What does your company offer you beyond your salary? Help with childcare, flexible working or a discounted gym membership?
Employers are finding that supporting and incentivizing their staff improves motivation and engagement, which in turn impacts productivity. So, employee benefits are now frequent features of employment, but what about those benefits that are outside of the norm? Here we look at some of the more unusual benefits in the workplace. Perks you may not have heard of ... until now.
Red Frog Event Company claims that its employee benefits are "the world's best," and with unlimited vacation as part of its package, it might be difficult to argue the claim. Can this be true, and how does anyone get any work done?
CEO Joe Reynolds insists that unlimited vacation is exactly as it sounds. "Taking vacation at Red Frog is encouraged, and even celebrated. It's not abused. Simply make sure your work is getting done and make sure you're covered while you're away," he said. "The pessimists and naysayers have said this policy would either be abused or that it's not entirely real, and that our employees feel pressured to never take off. I assure you they're underestimating a positive work culture and are simply wrong."
If unlimited vacation is not incentive enough, after five years of working for the company, employees are rewarded for their loyalty with a four-week, full-paid trip to Africa, Asia, Europe or South America for them and a friend. It's no wonder they only hire one in every 750 applicants who apply to work there.
Umpqua Regional Bank has a famously quirky work environment, which includes morning huddles, in-office games and 40 hours of paid time off per year to volunteer. One of its most unusual perks is its shopping loans.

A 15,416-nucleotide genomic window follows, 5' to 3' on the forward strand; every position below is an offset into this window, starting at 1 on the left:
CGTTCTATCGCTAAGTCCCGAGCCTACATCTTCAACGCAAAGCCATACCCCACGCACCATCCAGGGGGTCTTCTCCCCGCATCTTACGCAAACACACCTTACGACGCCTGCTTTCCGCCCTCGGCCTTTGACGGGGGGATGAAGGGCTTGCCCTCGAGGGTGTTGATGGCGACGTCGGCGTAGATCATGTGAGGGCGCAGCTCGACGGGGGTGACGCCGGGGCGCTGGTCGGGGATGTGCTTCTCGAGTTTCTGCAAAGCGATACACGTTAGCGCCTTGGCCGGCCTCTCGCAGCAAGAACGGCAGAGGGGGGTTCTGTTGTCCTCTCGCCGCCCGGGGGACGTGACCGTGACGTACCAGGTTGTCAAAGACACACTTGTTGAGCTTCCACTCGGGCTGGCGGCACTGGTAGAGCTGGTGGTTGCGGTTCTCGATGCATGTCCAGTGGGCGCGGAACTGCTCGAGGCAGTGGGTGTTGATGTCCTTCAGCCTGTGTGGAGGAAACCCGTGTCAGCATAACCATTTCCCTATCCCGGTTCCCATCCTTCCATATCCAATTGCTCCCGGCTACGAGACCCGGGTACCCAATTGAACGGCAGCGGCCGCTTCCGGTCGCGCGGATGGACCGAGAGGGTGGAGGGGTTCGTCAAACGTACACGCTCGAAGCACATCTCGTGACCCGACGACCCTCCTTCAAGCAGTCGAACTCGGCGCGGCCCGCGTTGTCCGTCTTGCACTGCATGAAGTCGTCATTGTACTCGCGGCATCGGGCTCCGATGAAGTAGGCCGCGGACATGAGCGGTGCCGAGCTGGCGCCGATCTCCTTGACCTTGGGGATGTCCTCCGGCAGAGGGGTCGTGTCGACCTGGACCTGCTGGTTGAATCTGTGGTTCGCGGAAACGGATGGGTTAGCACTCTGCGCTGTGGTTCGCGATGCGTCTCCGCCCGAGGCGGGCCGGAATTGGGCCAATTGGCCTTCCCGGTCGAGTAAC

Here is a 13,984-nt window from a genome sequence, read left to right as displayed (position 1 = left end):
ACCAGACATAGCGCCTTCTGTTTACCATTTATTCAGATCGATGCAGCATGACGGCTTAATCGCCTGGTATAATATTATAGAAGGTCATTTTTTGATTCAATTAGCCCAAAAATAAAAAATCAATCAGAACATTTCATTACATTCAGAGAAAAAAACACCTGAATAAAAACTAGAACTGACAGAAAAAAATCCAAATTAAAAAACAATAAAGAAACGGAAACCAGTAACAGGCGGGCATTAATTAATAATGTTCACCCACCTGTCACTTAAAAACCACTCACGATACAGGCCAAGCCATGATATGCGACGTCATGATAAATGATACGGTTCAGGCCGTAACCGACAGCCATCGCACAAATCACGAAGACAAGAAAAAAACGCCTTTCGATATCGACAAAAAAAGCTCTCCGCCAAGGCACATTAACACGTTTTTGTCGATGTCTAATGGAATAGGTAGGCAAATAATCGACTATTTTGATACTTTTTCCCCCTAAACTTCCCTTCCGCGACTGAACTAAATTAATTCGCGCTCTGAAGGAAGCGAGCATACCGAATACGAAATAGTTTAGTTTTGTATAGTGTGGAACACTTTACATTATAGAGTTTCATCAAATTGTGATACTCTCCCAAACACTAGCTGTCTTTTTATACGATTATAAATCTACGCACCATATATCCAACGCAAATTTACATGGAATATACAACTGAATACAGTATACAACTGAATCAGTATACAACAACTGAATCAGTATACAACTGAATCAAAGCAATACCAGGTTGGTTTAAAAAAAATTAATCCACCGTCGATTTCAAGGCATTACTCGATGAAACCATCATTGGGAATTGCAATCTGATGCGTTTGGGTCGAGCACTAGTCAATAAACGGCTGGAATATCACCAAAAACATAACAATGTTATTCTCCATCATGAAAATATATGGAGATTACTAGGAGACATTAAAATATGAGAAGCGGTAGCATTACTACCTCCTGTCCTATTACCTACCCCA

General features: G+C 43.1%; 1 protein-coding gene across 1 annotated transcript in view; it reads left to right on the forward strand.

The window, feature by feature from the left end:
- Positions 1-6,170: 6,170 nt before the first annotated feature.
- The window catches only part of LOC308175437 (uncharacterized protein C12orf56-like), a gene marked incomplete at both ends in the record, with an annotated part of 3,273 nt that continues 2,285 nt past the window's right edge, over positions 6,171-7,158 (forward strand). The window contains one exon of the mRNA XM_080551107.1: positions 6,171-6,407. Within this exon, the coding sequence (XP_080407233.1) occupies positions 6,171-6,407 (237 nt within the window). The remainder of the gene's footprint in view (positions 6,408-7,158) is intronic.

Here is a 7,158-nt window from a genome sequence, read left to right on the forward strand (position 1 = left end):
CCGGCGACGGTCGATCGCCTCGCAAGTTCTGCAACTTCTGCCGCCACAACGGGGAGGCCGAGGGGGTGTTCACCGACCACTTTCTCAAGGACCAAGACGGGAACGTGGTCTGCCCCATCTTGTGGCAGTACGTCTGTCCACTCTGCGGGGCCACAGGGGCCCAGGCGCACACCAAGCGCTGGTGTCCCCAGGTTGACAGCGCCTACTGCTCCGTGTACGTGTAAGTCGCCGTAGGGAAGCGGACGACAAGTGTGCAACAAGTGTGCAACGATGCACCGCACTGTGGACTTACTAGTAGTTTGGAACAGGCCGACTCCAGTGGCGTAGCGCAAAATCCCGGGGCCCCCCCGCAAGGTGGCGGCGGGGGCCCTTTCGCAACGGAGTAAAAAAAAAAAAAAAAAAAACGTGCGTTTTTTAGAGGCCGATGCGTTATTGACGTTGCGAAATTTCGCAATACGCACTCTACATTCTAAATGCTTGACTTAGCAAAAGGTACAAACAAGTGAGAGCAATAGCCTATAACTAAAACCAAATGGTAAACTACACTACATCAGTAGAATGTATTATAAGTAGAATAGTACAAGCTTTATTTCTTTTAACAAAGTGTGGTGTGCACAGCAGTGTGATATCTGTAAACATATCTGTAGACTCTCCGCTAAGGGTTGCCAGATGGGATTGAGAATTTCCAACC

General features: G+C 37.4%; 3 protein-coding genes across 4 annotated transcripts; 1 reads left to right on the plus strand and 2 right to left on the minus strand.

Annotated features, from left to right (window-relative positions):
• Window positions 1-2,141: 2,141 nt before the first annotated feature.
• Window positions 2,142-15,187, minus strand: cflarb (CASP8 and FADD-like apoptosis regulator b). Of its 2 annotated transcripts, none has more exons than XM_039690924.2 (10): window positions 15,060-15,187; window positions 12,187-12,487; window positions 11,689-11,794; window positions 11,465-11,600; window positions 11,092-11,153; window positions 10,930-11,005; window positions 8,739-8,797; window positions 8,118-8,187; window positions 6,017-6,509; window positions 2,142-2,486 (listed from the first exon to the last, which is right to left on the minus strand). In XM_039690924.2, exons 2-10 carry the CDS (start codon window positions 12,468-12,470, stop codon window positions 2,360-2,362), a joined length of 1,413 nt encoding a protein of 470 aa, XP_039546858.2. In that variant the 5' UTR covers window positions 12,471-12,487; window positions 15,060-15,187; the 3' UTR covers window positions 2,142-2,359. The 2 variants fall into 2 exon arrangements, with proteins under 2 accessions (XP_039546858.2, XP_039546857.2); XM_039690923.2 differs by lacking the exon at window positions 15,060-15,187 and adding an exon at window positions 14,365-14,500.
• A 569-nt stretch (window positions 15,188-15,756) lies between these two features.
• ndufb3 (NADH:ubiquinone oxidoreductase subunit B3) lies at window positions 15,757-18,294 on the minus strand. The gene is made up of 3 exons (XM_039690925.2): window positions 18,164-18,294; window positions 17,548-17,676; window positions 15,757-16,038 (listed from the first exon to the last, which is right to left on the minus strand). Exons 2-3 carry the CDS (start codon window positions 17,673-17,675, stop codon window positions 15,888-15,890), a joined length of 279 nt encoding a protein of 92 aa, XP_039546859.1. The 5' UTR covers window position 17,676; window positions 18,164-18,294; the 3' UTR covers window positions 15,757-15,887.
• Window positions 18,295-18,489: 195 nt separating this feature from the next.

Have you ever found that the cost of a professional wardrobe is a stretch? Well, Umpqua has found a solution. It will loan its staff the money to buy their work wear. With a loan of up to $1,000 a year, repayable through payroll deductions, at this bank there's certainly no reason to look scruffy.
Today, companies are committed to greener policies, but none more so than David Evans and Associates. The company offers its employees cash incentives to ditch their cars and go green. Staff can claim up to $6 a day if they commute to work by walking, biking, carpooling or riding the bus.
Life After Death
Google is a pioneer when it comes to offering a great package to its employees, but this benefit, launched in 2011, takes looking after your staff to a whole new level. Should one of the U.S. Google team die while still employed by the company, the employee's surviving spouse or partner will be given 50% of his or her salary for ten years after his or her death.
There is no small print, which states a minimum employment time, so the majority of Google's 34,000 staff are eligible. "One of the things we realized recently was that one of the harshest but most reliable facts of life is that at some point most of us will be confronted with the death of our partners," said Laszlo Bock, Google's Senior Vice President of People Operations. "It's a horrible, difficult time no matter what, and every time we went through this as a company we tried to find ways to help the surviving spouse of the Googler who'd passed away."
The Bottom Line
There is plenty of evidence that employee benefits and perks improve retention of staff, staff morale and productivity. But perhaps we should end with the words of a company that leads the way in wacky and innovative staff perks. "It turns out that the reason we're doing these things for employees is not because it's important to the business, but simply because it's the right thing to do. When it comes down to it, it's better to work for a company who cares about you than a company who doesn't. And from a company standpoint, that makes it better to care than not to care," said Bock.